Opinion | 2023 could be the year that exposes populism for the sham that it is


It’s hard not to be fixated on the drama unfolding in the House of Representatives, where the Republican Party is having a nervous breakdown in full public view. This crisis is entirely of the party’s own making. For decades it has whipped its base into a righteous fury by promising radical policies that offer emotional satisfaction to their hardline constituents — from rolling back Medicare and Social Security to defaulting on the national debt to eliminating whole government agencies. But because these policies are totally unworkable, they never happen.

The lesson that the base has internalized is that cowardly moderates were constantly betraying it. The solution now is to maintain a permanent vise grip on the House speaker, ensuring that he or she will always do what the hardliners want. This is, as many have noted, a recipe for permanent blackmail and constant chaos.

The Republican Party’s troubles are severe. Newt Gingrich told Axios that the party is in its worse shape in almost six decades. But it is not alone. In many countries around the world, populists are flailing.

Look at Britain, where Brexit — perhaps the ultimate 21st-century populist cause — has caused havoc within the Conservative Party, which used to be described as the world’s oldest and most successful political party. Britain has had five prime ministers in the six years since 2016; the prior five prime ministers spanned more than 30 years. The self-defeating decision to exit its largest market, the European Union, continues to depress the country’s economic prospects, and it remains the weakest of the Group of Seven economies. In the Group of 20, only Russia is projected to do worse than Britain in the near future.

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The story is similar in South America. Even though that continent has been swept up in populism from both the right and left, neither version is doing very well. In Brazil, Jair Bolsonaro lost his bid for reelection, but the winner, former president Luiz Inácio Lula da Silva, will also find it hard to implement some of his most radical promises. In Chile, left-wing populists coalesced around a plan to completely redo the country’s constitution, putting forward a new one that even many left-of-center politicians regarded as extreme and unworkable. In the ensuing referendum, 86 percent of Chileans turned out, rejecting the new constitution by a whopping 62 percent.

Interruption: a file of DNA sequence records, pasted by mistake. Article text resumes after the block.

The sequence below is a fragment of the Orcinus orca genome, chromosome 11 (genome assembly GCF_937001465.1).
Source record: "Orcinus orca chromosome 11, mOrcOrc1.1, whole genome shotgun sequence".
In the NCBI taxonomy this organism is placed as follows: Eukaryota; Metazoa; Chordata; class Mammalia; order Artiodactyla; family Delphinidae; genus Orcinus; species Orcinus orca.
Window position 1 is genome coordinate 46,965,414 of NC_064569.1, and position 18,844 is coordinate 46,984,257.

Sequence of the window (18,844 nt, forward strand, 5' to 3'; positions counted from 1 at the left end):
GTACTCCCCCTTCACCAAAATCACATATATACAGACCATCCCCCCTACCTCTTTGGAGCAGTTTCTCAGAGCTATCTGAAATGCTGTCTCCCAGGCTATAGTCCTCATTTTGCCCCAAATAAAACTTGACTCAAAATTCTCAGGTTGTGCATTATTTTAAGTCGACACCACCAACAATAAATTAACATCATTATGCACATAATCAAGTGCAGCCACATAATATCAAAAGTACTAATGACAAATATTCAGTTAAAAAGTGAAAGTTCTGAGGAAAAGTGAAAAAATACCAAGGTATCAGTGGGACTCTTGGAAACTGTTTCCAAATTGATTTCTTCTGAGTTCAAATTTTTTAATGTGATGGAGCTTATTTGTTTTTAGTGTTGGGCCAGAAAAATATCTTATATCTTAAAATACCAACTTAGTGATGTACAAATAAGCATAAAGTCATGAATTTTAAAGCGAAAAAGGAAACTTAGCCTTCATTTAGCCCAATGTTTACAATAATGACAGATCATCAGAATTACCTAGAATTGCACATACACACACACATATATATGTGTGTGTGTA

On the other side of the globe, in Australia, right-wing politicians had embraced Trump-style policies and rhetoric. Under Prime Minister Scott Morrison, they spoke a language that mirrored the grievance politics of older, White voters and scared the country about the dangers of immigration, crime and “African gangs” who were supposedly marauding through Victoria. But Morrison bungled the covid-19 pandemic and had little success with the economy. In the recent elections, Australia’s conservatives suffered their worst loss ever, and the even more extreme United Australia and One Nation Parties did poorly as well. The new Labor prime minister enjoys an extraordinarily high approval rating.

Why is this happening? Populism thrives as an opposition movement. It denounces the establishment, encourages fears and conspiracy theories about nefarious ruling elites, and promises emotional responses rather than actual programs (build a wall, ban immigration, stop trade). But once in government, the shallowness of its policy proposals is exposed, and its leaders can’t blame others as easily. Meanwhile, if non-populist forces are sensible and actually get things done, they defang some of the populist right.

Look at the United States, where President Biden’s moderate style, serious demeanor and practical policymaking have given him large legislative accomplishments without triggering a massive electoral backlash. Now, he does benefit by being an old, White man. Had Barack Obama enacted the same policies, I have a feeling we would be hearing much more talk of Obama’s dangerous socialism and un-American policies, complete with racial innuendos.

The poster child for populism has always been Argentina. Juan Perón and his even more charismatic wife, Eva, built a powerful mass movement that attacked the elites and promised to become the voice of the people. In fact, they destroyed Argentina’s economy. What had once been one of the world’s wealthiest countries in the 1910s was, only a few decades later, an economic basket case. Ever since, Argentine populists have promised voters the moon, run up staggering debts, and then routinely defaulted. But now things have soured for them — prompting the Economist to observe that Argentina’s populist movement “is at its lowest ebb.” “Peronism is obviously the main culprit for the situation of Argentina,” former president Eduardo Duhalde told the magazine. “Today we’re in our worst moment.”

These trends are not permanent. The world’s complicated problems will always allow for someone who proposes answers that are simple, seductive and wrong. But let us hope that 2023 will see populism exposed for the sham that it is.

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